Ebola outbreak: how witchdoctors and corpses being kissed are spreading the disease

Ebola VirusWikipedia

Traditional healers and witchdoctors in West Africa are contributing to the spread of Ebola, the Times reports.

According to the newspaper, a significant number of people are claiming to be able to heal the virus through witchcraft, and are encouraging locals to eschew Western medicine in favour of their own costly techniques.

Terrified at the looming threat, hundreds of people from Liberia, Sierra Leone and Guinea have therefore been handing over large sums of cash in return for spells, potions and advice from those claiming to have the antidote to the deathly disease, which has killed over 3,000 people this year.

The Times reports of a man in Nigeria going by the name of Dr Zack Balo, who says he can cure Ebola using animal parts – providing he is given payment of £200.

Others have cashed in on the epidemic by handing out suggestions including eating raw onions, using anointed water and bathing in salt water at certain times of day.

Cases of people flocking to see these so-called healers has resulted in the disease spreading further, as the witchdoctors themselves often contract Ebola, which is spread through contact with the bodily fluids of an infected person.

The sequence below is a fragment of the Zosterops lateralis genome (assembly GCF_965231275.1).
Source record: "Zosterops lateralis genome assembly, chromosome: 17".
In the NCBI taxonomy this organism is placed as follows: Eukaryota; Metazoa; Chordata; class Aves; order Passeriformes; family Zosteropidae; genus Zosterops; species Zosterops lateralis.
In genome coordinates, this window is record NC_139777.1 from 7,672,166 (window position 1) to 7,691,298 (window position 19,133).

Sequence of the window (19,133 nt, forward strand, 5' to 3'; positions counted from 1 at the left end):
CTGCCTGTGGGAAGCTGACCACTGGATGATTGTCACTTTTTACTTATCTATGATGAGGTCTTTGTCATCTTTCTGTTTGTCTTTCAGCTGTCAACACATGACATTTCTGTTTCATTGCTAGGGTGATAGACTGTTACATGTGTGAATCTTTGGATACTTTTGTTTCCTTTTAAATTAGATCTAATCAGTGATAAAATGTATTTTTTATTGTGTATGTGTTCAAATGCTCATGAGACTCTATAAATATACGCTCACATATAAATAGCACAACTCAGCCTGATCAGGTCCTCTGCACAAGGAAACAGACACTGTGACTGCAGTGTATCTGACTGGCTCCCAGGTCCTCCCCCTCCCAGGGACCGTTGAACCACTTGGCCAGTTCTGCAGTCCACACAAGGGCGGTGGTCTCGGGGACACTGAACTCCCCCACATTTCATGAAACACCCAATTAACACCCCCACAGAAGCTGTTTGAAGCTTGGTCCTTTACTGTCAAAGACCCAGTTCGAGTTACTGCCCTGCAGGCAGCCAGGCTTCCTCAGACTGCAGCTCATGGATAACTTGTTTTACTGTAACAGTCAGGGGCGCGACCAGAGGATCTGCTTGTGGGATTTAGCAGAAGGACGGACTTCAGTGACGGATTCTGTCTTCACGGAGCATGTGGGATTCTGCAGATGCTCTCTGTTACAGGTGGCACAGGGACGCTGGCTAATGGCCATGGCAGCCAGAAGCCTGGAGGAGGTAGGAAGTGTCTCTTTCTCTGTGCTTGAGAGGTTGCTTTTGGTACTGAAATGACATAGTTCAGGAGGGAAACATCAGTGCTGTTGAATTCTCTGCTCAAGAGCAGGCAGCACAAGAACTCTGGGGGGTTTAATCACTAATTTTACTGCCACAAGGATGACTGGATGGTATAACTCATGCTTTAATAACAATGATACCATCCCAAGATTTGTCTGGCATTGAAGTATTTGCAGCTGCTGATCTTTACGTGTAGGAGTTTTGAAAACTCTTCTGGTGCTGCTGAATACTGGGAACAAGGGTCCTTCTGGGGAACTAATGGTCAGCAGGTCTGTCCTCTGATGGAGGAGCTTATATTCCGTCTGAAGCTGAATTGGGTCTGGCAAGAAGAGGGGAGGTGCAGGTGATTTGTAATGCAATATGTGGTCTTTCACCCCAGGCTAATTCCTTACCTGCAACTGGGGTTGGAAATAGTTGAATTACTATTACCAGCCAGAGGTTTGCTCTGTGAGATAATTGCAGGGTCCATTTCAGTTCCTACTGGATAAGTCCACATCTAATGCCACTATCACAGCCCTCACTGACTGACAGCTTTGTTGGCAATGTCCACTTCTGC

The director of the London School of Hygiene and Tropical Medicine last week warned that other traditional practices, such as touching and kissing the corpse during the funeral, is also contributing to the spread of the disease.

Peter Piot, who was among the first to identify Ebola in the 1970s when it broke out in the Democratic Republic of Congo, said that dead bodies are able to host the virus and transfer it to the living.

The World Health Organisation (WHO) has warned that fluids outside the body, which leak out of a corpse upon the failure of the immune system, remain highly contagious for at least three days after a victim has died.

Families therefore significantly increase their risk of contracting the disease by entertaining traditional funeral rites.

For this reason, WHO released a document encouraging those working in areas of infection to "Help the family understand why some practices cannot be done because they place the family or others at risk for exposure...Explain to the family that viewing the body is not possible."

The first Ebola victim in Sierra Leone was a faith healer, whose funeral resulted in over 350 more people contracting the virus after touching her dead body.